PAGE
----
How do you or others measure emotions (or those more abstract concepts)?

Join us on Instagram and add your thoughts!

How to collaborate, and the complimentary color theory

Jer works with a team to build stories out of data. He finds that the best people to work with aren't those similar or opposite to him, but complementary.

This complementary concept isn't new — but we loved why Jer felt it was important:

“Complementary people can not only help me build on my momentum, but can also create momentum on their own that I can build on top of.”

If you want to geek out for a bit on color and why complementary colors work the way they do, take a look at these links:

Jer's tips on collaborating with data scientists

The first meeting

Jer recommends sitting down first and talking about the project and its expectations and goals — and when you do, not getting caught up in tasks (which is easy to do).

"I would rather say, 'what are you trying to finish in the end? And then let's work backward from there to get the job done.'"

Throughout the project

Jer's tip: Do not hold up testing with audiences! It's not worth it.

“One of the things that a lot of customers get caught up in is they have to have the perfect experience before they're willing to test something with an audience. That isn’t what people need or expect. People (test audiences) are generally understanding, and they understand that things don't have to be perfect right away.”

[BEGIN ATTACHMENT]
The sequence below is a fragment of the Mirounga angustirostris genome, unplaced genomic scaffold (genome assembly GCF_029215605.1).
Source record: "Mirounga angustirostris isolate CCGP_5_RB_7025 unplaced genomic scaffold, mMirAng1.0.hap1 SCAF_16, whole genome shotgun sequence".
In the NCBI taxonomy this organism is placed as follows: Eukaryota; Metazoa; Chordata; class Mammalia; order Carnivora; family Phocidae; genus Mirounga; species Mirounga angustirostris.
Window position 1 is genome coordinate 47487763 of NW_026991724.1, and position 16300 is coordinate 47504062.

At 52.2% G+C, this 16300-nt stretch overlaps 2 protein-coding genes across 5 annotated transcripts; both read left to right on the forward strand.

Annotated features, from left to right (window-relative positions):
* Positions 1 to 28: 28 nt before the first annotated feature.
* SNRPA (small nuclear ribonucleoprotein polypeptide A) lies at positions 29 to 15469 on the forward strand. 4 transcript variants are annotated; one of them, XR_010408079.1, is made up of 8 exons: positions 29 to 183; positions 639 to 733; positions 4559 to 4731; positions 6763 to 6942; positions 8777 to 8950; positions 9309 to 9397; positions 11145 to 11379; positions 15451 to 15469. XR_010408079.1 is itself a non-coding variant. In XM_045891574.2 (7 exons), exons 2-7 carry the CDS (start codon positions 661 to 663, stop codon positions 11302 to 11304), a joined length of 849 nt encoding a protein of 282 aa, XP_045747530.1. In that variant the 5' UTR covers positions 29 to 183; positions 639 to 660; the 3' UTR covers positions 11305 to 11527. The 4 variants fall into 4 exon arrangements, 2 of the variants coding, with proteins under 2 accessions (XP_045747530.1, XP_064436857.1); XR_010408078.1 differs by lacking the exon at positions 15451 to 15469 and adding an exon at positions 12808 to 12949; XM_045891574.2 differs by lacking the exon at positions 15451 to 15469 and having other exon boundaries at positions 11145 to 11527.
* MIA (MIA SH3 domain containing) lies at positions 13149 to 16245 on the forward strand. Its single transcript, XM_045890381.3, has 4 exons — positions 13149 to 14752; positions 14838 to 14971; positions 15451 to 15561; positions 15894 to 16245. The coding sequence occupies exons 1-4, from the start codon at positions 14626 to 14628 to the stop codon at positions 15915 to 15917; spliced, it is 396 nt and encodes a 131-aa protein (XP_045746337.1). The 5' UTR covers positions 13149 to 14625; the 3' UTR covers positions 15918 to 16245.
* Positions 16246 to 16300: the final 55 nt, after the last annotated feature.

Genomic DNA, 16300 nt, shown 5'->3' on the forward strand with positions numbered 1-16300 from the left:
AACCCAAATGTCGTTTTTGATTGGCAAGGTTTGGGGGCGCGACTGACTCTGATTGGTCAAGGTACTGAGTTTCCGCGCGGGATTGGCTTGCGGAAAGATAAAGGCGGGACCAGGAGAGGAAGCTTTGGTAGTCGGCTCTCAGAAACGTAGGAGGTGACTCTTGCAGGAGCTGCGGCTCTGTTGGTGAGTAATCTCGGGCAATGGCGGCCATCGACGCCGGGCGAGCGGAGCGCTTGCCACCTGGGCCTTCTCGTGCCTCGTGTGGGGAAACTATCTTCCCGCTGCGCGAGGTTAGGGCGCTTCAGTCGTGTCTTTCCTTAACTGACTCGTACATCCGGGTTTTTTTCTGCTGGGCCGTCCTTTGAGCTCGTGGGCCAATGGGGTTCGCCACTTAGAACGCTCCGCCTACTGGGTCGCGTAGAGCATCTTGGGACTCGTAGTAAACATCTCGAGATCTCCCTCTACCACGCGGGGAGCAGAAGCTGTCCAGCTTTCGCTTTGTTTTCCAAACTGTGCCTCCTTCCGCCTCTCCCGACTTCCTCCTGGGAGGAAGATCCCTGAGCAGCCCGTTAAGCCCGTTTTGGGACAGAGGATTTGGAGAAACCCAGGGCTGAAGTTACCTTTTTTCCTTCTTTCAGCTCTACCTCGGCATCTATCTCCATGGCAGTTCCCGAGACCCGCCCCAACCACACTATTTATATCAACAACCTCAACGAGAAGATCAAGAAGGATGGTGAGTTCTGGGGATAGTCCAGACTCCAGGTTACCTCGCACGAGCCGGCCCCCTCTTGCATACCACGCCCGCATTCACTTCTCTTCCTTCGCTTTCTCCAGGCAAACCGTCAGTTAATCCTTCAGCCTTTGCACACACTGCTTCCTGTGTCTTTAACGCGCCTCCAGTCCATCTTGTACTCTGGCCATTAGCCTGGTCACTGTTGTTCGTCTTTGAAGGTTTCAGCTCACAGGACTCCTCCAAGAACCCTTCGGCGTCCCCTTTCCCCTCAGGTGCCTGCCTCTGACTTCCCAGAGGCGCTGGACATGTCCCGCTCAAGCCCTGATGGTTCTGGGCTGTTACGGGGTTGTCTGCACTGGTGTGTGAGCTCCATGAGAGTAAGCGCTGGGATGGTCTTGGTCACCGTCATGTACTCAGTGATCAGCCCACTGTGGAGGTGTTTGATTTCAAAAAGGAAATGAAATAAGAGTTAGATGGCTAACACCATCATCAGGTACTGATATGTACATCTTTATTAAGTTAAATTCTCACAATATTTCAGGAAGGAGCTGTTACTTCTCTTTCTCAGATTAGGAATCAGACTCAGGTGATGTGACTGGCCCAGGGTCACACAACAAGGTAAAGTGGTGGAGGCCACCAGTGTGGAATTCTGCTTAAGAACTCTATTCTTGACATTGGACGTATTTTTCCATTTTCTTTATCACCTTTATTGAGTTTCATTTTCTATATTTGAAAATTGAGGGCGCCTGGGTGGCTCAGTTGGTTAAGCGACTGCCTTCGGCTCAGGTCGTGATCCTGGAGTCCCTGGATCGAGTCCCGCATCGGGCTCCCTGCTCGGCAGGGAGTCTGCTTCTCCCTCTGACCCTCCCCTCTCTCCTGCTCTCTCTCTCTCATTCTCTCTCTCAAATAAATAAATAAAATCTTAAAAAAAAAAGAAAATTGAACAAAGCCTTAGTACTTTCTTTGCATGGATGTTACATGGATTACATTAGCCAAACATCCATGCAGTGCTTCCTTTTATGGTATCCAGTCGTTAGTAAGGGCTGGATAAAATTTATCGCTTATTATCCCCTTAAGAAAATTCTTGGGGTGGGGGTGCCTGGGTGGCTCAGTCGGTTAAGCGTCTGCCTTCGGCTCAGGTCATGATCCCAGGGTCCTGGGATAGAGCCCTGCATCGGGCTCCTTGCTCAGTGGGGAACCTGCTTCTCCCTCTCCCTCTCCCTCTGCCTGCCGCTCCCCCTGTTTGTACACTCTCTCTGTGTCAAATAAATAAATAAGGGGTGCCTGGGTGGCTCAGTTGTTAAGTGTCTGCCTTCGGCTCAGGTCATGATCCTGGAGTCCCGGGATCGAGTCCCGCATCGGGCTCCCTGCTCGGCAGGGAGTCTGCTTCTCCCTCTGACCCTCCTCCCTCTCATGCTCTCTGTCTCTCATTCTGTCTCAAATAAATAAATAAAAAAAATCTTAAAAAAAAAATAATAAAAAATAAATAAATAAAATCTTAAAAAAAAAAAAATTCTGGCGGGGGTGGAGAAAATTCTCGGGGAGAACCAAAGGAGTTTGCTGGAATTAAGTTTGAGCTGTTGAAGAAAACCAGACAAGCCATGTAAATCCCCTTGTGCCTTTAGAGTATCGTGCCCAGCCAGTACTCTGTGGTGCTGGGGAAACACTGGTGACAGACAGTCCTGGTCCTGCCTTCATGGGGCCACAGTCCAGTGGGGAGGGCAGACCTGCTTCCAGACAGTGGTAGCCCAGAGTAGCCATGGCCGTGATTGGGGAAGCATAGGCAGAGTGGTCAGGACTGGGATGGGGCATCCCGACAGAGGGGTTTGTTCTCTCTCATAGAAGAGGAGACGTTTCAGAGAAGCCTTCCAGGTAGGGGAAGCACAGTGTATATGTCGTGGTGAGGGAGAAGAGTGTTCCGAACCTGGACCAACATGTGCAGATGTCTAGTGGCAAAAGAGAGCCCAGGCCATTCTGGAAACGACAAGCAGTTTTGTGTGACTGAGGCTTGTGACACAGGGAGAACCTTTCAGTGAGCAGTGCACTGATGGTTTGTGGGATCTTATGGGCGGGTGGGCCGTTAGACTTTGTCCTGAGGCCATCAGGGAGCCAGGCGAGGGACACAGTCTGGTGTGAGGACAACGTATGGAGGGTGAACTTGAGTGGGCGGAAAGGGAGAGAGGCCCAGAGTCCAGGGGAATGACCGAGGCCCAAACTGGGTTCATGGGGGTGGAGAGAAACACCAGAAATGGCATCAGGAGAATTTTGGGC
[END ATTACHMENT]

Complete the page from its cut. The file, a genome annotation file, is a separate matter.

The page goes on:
General tips

Come to the table thinking about relationships rather than approaching it as just a series of transactions.

  • Data might seem like just a clump of numbers and metrics — because, well, it is. As Jer puts it, “Data can’t make anybody do anything." But behind the data are humans craving relationships. Jer focuses on not just the tactics but the strategies to find those points of connection your audiences crave.

  • Let the task list come from the initial meeting.

    • Jer has been doing this for a long time with some of the biggest names in the industry, and tells us that some of the best projects aren’t started with task lists, but conversations. You should come to the first meeting ready to engage, but also come to the meeting with questions you need help answering.

  • Don’t expect one data scientist to know everything

    • Jer is a tried-and-true specialist. Like any specialist, he has focused on a deep rather than wide skill set. He will go through your project and identify what he can do, and then talk about how to cover the rest.

Jer's passion project

A solution that translates the experience of single mothers into terms companies are looking for — and then point them to resources these women need.

"Single mothers are a huge untapped resource of creativity and energy. They get the job done with very few resources."

As he put it into perspective: "Elon Musk is not that much smarter than anybody else. He just has resources and a team of a billion people and $700 billion to get it done. So how can we use data to change that, to give single moms, inner-city and country folks access to resources to build opportunities?"

Reach out to Jer

You can contact Jer by reaching out to us at